See also: teit and -teit

Middle IrishEdit

PronunciationEdit

EtymologyEdit

From Old Irish téit.

VerbEdit

téit (conjunct ·tét, verbal noun techt or dul)

  1. to go, come
    • c. 1000, Anonymous; published in (1935) , Rudolf Thurneysen, editor, Scéla Mucca Meic Dathó, Dublin: Staionery Office, § 1, l. 11, 13, page 1: “In fer no·t⟨h⟩ēged iarsint ṡligi do·bered in n-aēl isin coiri, ocus a·taibred din chētgabāil, iss ed no·ithed. [Each man who came along the passage would put the flesh-fork into the cauldron, and whatever he got at the first taking, it was that which he ate.]”

InflectionEdit

  • Third person singular imperfect indicative: ·téged

DescendantsEdit

  • Irish: téigh
  • Scottish Gaelic: rach

Further readingEdit

MutationEdit

Middle Irish mutation
Radical Lenition Nasalization
téit théit téit
pronounced with /d(ʲ)-/
Note: Some of these forms may be hypothetical. Not every
possible mutated form of every word actually occurs.

Old IrishEdit

PronunciationEdit

Etymology 1Edit

The present stem is from Proto-Celtic *tēgeti, from Proto-Indo-European *stéygʰeti. The origin of the anomalous third-person singular téit is unclear, and multiple explanations exist. The regular form would be *téigid.

The preterite active stem is from Proto-Celtic *ludet, from Proto-Indo-European *h₁ludʰét (to arrive) (compare Sanskrit अरुधत् (arudhát), Ancient Greek ἦλθον (êlthon), ἤλυθον (ḗluthon), Tocharian A läc. The preterite passive stem is from Proto-Celtic *itos, from Proto-Indo-European *h₁itós, from *h₁ey- (to go).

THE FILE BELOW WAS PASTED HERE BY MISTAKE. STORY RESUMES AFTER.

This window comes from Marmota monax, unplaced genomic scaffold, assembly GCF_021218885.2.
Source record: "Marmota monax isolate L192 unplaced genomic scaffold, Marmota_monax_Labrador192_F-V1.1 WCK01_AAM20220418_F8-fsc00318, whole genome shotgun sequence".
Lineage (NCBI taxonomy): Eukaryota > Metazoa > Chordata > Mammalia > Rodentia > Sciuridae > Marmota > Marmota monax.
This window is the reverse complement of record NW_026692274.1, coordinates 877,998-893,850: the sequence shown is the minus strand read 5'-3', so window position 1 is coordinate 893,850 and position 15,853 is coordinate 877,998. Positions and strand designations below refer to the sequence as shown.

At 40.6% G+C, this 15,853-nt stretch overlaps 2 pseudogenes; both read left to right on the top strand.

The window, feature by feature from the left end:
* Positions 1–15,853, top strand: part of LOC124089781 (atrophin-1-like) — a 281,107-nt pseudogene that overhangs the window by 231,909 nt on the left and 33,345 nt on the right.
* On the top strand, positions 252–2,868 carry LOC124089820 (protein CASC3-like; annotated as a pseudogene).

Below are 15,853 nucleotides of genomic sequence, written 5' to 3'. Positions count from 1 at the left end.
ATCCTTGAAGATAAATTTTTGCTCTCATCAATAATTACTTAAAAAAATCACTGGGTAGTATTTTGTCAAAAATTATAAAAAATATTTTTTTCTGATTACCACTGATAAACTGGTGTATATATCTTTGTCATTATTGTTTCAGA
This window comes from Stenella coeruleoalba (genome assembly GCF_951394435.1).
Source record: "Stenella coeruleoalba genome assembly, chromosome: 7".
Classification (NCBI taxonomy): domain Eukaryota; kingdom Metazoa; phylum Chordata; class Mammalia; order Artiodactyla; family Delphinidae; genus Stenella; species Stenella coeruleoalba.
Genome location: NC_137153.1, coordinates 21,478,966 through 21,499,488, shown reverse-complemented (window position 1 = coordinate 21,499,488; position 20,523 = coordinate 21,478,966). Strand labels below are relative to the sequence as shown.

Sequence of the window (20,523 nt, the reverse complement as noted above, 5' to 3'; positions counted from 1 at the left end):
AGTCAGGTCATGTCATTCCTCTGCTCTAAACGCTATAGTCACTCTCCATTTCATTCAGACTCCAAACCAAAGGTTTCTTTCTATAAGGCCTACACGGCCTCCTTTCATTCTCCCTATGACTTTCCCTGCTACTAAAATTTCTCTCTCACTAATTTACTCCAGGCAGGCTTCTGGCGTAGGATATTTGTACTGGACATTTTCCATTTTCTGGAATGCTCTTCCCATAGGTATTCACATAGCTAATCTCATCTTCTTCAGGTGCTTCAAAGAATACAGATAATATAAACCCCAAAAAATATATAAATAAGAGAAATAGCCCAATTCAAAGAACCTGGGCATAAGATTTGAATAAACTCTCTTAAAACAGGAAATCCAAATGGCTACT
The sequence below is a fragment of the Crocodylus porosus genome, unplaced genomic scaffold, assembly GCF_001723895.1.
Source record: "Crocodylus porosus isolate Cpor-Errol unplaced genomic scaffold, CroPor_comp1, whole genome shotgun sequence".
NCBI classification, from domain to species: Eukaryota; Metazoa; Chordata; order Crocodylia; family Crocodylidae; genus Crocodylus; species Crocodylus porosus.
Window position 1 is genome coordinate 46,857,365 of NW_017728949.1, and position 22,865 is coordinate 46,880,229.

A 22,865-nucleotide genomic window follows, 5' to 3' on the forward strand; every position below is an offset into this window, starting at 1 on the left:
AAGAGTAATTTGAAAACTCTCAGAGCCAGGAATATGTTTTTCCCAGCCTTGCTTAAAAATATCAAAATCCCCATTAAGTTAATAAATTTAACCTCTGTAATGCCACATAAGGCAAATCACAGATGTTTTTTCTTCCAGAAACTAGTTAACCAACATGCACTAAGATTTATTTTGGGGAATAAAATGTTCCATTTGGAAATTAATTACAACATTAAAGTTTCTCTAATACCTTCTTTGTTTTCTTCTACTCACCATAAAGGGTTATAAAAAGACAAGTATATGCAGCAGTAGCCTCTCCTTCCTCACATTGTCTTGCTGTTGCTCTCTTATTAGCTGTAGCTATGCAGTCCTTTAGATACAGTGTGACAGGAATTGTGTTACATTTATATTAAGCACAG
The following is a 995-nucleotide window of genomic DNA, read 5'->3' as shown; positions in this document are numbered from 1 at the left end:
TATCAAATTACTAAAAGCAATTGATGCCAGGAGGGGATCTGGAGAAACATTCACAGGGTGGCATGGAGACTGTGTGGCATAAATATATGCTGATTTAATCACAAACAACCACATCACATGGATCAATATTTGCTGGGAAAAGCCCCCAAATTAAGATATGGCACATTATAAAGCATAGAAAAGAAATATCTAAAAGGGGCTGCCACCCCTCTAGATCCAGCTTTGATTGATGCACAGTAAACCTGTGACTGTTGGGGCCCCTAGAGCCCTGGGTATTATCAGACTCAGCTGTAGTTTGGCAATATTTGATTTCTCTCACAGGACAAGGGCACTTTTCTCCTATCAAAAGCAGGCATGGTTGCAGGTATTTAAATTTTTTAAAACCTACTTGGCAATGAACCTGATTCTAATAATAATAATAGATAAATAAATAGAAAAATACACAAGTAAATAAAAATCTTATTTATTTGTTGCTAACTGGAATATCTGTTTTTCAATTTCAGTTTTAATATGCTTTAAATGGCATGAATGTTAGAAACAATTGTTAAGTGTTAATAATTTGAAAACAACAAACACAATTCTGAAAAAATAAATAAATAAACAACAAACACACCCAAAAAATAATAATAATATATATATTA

The future stem is from Proto-Celtic *rigāti, from Proto-Indo-European *h₁r̥gʰ-, zero grade of *h₁ergʰ- (to go, move) (compare Ancient Greek ἔρχομαι (érkhomai)). The second-person imperatives may be from the full grade of the same root, or they may be from *exs- (out) + *regeti (to stretch), from Proto-Indo-European *h₃reǵ-.

The perfective stem is from dí- +‎ com- +‎ feidid (to lead), from Proto-Celtic *wedeti, from Proto-Indo-European *wedʰ-.

VerbEdit

téit (conjunct ·tét, verbal noun techt or dul)

  1. to go
    • c. 800, Würzburg Glosses on the Pauline Epistles, published in Thesaurus Palaeohibernicus (reprinted 1987, Dublin Institute for Advanced Studies), edited and with translations by Whitley Stokes and John Strachan, vol. I, pp. 499–712, Wb. 15b28
      A mbás tíagme-ni do·áirci bethid dúibsi .i. is ar bethid dúibsi tíagmi-ni bás.
      The death to which we go causes life to you pl, i.e. it is for the sake of life to you that we go to death.
    • c. 800–825, Diarmait, Milan Glosses on the Psalms, published in Thesaurus Palaeohibernicus (reprinted 1987, Dublin Institute for Advanced Studies), edited and with translations by Whitley Stokes and John Strachan, vol. I, pp. 7–483, Ml. 54b12
      ná cumgat .i. tíagat for teiched
      Let them not be able, i.e. let them go in flight
InflectionEdit

Perfective forms based on do·cuat

Derived termsEdit
DescendantsEdit

Further readingEdit

Etymology 2Edit

See the etymology of the main entry.

NounEdit

téit

  1. inflection of tét:
    1. accusative/dative singular
    2. nominative/vocative/accusative dual

MutationEdit

Old Irish mutation
Radical Lenition Nasalization
téit théit téit
pronounced with /d(ʲ)-/
Note: Some of these forms may be hypothetical. Not every
possible mutated form of every word actually occurs.